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RBD coconut oil is also much cheaper to produce commercially than Virgin coconut oil. Islanders are able to produce the oil without the food-safety concerns associated with producing the virgin oil. Smaller villages and families are able to produce oil with simple, traditional equipment rather than expensive factories.
Within this category there is quite a variation in methods used to extract the oil, which can give you different flavours.
Traditionally, Pacific Islanders tended to use a wet fermentation process to extract oil. This is still popular today and allows people to prepare coconut oil at home.
Another common extraction method is dry-roasting and mechanical pressing. This creates a 'toasted coconut' flavour, which is delicious! Low heat is used to dry the coconut flesh, but the extraction of the oil is by 'cold-pressing'.
A more modern method of oil extraction is direct micro- expelling, or DME. This process provides good quality oil and can be done with minimal heat. Unfortunately, it requires specialist machinery, which is prohibitively expensive for many communities.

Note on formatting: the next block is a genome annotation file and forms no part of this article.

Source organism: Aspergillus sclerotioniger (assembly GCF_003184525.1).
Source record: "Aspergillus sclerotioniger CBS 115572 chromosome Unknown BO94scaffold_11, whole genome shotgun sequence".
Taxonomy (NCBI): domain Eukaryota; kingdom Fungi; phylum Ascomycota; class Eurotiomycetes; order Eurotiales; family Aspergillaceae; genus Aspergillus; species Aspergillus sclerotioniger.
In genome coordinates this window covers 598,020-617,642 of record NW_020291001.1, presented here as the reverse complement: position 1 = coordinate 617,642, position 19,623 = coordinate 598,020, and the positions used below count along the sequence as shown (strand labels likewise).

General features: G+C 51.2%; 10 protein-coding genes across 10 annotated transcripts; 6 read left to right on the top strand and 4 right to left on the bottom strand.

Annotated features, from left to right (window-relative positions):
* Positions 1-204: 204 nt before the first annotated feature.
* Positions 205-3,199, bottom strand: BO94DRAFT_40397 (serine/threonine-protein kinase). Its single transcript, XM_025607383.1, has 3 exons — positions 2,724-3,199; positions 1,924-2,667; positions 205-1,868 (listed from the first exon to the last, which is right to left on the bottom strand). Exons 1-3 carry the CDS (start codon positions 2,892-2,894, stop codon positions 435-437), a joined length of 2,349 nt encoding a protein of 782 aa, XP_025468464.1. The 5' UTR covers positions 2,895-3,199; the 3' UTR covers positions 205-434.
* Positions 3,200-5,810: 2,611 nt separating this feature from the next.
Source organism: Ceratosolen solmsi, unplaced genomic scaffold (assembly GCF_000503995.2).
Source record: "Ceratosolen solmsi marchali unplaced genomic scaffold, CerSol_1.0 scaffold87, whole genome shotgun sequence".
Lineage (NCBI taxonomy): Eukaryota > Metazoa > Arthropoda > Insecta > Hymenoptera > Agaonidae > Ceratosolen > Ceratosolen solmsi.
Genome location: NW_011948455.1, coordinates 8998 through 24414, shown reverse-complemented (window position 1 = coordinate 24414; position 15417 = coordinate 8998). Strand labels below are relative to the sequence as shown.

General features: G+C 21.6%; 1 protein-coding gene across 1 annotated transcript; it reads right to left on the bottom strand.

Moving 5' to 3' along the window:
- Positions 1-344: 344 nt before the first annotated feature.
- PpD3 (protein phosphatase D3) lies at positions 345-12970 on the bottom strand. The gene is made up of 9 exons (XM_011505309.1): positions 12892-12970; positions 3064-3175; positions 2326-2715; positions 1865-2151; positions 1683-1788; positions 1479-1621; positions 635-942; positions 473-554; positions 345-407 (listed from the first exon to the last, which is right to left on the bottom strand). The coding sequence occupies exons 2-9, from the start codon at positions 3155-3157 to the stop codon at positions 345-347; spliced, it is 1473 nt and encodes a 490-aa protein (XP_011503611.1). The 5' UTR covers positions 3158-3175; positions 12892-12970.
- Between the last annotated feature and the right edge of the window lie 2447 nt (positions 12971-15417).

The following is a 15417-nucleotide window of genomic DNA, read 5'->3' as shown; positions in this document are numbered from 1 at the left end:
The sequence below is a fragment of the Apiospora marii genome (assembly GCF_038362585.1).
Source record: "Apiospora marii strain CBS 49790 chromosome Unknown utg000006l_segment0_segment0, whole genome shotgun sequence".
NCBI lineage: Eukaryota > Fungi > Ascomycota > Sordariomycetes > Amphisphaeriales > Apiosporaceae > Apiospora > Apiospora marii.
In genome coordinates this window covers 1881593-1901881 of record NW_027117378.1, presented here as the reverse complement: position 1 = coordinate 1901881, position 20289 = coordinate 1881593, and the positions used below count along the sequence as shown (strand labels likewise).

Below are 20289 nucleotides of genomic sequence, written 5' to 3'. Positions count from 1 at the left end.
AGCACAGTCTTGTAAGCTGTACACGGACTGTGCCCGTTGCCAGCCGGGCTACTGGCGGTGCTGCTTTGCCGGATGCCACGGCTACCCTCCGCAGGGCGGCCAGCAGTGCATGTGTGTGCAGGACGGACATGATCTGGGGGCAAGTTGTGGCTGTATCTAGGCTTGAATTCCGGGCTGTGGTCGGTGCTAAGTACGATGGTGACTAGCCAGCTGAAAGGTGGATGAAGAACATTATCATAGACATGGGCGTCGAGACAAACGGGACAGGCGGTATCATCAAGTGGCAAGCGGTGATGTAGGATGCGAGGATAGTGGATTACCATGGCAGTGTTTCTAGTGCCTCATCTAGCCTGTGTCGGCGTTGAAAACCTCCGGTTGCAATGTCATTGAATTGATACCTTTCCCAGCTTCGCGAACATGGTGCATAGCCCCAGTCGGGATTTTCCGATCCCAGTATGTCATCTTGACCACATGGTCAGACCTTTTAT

- The term 'cold-pressed' means the oil has been extracted using low or no heat. Actually, it is legal to use this term if the temperatures during extraction were below 70 degrees Celsius, so quite warm! Many websites encourage people to buy only cold-pressed coconut oil, but the physico-chemical properties of coconut oil mean it is one oil that really can cope with a bit of heat (That's why it’s perfect for high heat cooking). Blue Coconut sources only cold-pressed, organic virgin coconut oil, as this is what our customers ask for!